thank you wery much…
lovelace’s influence has been disputed 😛
That’s great. Thanks. I remember obsessively watching this series as a kid.
Thanks for your archival work – I am thoroughly enjoying it. It is so great to see interviews with luminaries like J.P. Eckert who are no longer with us.
OK, I need to see part three now but there is no URL to it. Anyone out there know how to get to it? What a great series.
Siville, we’re patiently awaiting part three…
Enjoying this much… thanks for the effort to put it before us. My first computer was a science project based on relays… I got to program Fortran punch cards at university in the ’70s… owned a Radio Shack Model One, cassette-tape storage etc.
My favorite computer moment… getting to meet Grace Hopper at Atlanta Hartsfield Int’l Airport, around 1986… lit her cigarette… what a woman! I was hoping (hopping?) to see her in this series somewhere…
I have been looking for these series for ages now. Thanks for posting them here.
Look forward to the torrents.
Thank you sir, may we have another (episode)?
that was great to see how computers are growing up today.
The discussion with the two engineers trying to debug a program was priceless. “Shouldn’t it be a B12 here?”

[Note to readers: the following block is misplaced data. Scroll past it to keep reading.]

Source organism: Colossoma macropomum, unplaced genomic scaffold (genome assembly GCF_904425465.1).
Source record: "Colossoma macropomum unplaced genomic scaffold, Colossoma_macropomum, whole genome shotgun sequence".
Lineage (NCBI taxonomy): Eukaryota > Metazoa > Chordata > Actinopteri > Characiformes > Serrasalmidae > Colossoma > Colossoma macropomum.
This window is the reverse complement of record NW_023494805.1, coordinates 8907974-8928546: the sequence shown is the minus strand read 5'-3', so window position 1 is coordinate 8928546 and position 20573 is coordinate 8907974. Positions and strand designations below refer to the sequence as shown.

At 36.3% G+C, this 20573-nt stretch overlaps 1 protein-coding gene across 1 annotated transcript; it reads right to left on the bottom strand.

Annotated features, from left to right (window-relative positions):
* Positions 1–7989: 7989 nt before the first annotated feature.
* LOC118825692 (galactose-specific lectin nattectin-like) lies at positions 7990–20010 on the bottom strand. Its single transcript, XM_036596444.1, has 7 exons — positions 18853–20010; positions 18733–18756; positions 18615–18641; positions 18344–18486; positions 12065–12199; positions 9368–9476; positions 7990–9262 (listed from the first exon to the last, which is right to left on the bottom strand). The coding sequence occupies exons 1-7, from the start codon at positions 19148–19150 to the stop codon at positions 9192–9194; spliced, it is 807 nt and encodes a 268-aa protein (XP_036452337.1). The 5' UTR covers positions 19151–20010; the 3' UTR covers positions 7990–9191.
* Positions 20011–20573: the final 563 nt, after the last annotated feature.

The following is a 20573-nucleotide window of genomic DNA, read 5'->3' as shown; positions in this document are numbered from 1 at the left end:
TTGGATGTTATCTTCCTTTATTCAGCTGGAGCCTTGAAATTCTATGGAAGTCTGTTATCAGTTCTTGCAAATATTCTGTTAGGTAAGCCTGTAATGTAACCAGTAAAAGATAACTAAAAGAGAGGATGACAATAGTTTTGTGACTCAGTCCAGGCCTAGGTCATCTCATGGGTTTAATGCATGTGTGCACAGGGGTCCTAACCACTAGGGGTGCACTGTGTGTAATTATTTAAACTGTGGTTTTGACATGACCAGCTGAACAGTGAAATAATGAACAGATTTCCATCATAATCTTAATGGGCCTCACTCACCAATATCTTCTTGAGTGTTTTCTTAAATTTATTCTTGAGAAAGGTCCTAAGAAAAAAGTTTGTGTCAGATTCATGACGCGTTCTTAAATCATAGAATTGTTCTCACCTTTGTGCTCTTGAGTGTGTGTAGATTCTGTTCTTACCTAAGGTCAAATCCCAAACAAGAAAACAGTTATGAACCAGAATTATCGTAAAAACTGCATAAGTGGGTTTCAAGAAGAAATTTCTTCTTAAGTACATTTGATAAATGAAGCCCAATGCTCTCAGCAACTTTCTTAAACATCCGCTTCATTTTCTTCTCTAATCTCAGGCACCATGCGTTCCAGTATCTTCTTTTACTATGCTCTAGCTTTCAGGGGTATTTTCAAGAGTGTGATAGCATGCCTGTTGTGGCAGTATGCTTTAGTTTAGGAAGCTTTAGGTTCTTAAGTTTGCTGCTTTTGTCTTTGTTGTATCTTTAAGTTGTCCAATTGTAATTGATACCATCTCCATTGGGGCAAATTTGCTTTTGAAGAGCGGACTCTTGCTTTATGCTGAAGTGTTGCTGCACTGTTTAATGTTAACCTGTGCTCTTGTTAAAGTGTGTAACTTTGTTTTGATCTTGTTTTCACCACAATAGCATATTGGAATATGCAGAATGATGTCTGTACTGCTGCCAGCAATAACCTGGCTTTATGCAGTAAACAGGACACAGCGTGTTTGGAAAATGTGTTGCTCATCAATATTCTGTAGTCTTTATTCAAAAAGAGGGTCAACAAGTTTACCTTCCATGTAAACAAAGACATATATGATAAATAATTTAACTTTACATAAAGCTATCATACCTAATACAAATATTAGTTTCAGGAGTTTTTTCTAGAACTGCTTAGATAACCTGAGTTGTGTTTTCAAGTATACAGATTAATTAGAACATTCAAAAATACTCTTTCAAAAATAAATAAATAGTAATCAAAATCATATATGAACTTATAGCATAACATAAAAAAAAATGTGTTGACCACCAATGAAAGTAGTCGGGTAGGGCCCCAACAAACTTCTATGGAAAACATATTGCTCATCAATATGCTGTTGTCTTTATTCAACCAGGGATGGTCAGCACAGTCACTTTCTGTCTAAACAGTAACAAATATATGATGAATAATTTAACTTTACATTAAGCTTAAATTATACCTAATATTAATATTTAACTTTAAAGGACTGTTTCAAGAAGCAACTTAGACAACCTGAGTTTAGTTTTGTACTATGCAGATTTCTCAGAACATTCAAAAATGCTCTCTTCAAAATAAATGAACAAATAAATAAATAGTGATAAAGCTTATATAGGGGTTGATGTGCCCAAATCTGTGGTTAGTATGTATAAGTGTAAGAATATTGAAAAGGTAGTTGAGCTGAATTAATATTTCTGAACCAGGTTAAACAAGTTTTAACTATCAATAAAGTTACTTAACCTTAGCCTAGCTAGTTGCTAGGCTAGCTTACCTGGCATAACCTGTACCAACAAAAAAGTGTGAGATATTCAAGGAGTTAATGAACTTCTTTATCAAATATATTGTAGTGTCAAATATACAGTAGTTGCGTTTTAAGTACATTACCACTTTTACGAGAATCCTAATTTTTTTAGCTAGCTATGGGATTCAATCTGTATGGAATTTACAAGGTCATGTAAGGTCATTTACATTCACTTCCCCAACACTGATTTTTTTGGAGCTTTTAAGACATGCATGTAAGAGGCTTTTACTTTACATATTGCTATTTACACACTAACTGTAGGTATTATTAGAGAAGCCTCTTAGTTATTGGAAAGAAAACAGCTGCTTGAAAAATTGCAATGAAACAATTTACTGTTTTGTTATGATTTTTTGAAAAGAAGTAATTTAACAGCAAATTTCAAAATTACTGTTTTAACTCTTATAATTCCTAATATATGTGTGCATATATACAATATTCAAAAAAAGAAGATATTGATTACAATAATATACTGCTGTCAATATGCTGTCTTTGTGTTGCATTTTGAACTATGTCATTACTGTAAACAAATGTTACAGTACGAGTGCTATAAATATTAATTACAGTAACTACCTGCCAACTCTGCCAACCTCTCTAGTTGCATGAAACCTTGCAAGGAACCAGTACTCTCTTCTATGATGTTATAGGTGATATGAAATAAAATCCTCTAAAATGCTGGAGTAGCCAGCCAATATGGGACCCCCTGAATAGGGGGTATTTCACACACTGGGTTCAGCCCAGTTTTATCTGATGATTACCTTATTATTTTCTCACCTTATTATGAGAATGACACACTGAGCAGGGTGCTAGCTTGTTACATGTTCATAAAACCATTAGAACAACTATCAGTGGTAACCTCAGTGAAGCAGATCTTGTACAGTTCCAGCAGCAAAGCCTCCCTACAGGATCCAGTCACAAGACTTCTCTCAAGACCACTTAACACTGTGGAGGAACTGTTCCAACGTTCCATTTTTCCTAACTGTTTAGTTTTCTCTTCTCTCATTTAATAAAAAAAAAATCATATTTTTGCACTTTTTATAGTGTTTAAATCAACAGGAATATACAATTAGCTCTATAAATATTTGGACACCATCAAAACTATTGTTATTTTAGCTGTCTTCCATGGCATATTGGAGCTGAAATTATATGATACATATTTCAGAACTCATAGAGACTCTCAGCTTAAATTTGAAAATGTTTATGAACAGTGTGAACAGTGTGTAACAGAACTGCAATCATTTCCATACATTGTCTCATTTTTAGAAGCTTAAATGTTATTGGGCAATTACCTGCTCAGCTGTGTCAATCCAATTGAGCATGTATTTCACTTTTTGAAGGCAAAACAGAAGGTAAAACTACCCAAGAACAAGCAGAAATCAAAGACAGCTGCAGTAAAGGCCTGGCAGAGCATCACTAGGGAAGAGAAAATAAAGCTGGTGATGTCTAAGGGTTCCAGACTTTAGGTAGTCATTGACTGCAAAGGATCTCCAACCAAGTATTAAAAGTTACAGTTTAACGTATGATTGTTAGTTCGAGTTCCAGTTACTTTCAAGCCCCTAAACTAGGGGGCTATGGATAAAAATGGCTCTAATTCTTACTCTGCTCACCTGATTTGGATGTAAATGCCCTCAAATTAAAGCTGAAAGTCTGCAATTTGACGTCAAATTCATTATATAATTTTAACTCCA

Thank you so VERY much for putting this up. This is an extraordinary documentary, and I am another one of those people who has pestered PBS and WGBH for years about making copies available. A few years ago, I found a (not very good) VHS copy at a library some distance away but was able to borrow it long enough to make my own (even worse) copies. What a relief to download your nicely digitized versions! I am a computer science teacher and these films are still without equal. Thank you!!!
I have this recorded on VHS tape when it 1st was on TV. It is a super video. There is 5 hours of them about the 1st 1/2 way is the best very good. the other 1/2 is not very good.
I don’t see why they don’t have this on DVD? I guess it’s to old. I looked on line a lot and never found were you can buy it on DVD not even on the PBS web pages!
This tells how computers started very good. They need to update it. It be neat to bring it out on DVD with about one more hour of it being updated telling about computers today.
Comments are closed.